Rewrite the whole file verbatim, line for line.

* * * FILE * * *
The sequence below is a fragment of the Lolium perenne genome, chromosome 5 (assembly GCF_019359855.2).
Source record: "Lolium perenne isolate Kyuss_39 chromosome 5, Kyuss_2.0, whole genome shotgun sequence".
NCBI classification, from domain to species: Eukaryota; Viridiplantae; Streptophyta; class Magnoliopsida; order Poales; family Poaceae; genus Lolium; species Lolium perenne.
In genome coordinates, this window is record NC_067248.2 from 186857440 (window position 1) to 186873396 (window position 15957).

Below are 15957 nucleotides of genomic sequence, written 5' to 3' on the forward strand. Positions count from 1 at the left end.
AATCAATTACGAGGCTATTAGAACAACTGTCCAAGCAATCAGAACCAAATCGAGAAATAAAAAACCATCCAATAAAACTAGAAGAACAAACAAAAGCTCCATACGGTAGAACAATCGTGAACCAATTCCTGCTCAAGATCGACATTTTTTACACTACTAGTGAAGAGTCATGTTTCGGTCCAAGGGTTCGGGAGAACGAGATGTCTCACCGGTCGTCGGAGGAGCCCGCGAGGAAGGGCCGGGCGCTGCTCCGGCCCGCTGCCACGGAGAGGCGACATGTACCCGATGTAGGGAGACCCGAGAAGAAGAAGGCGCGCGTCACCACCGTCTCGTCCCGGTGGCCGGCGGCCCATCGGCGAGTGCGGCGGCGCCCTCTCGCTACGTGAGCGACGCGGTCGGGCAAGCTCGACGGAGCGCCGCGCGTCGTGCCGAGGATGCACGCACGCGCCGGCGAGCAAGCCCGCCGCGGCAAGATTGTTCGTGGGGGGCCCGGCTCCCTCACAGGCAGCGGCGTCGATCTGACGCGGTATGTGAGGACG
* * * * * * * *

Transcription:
The sequence below is a fragment of the Lolium perenne genome, chromosome 5 (assembly GCF_019359855.2).
Source record: "Lolium perenne isolate Kyuss_39 chromosome 5, Kyuss_2.0, whole genome shotgun sequence".
NCBI classification, from domain to species: Eukaryota; Viridiplantae; Streptophyta; class Magnoliopsida; order Poales; family Poaceae; genus Lolium; species Lolium perenne.
In genome coordinates, this window is record NC_067248.2 from 186857440 (window position 1) to 186873396 (window position 15957).

Below are 15957 nucleotides of genomic sequence, written 5' to 3' on the forward strand. Positions count from 1 at the left end.
AATCAATTACGAGGCTATTAGAACAACTGTCCAAGCAATCAGAACCAAATCGAGAAATAAAAAACCATCCAATAAAACTAGAAGAACAAACAAAAGCTCCATACGGTAGAACAATCGTGAACCAATTCCTGCTCAAGATCGACATTTTTTACACTACTAGTGAAGAGTCATGTTTCGGTCCAAGGGTTCGGGAGAACGAGATGTCTCACCGGTCGTCGGAGGAGCCCGCGAGGAAGGGCCGGGCGCTGCTCCGGCCCGCTGCCACGGAGAGGCGACATGTACCCGATGTAGGGAGACCCGAGAAGAAGAAGGCGCGCGTCACCACCGTCTCGTCCCGGTGGCCGGCGGCCCATCGGCGAGTGCGGCGGCGCCCTCTCGCTACGTGAGCGACGCGGTCGGGCAAGCTCGACGGAGCGCCGCGCGTCGTGCCGAGGATGCACGCACGCGCCGGCGAGCAAGCCCGCCGCGGCAAGATTGTTCGTGGGGGGCCCGGCTCCCTCACAGGCAGCGGCGTCGATCTGACGCGGTATGTGAGGACG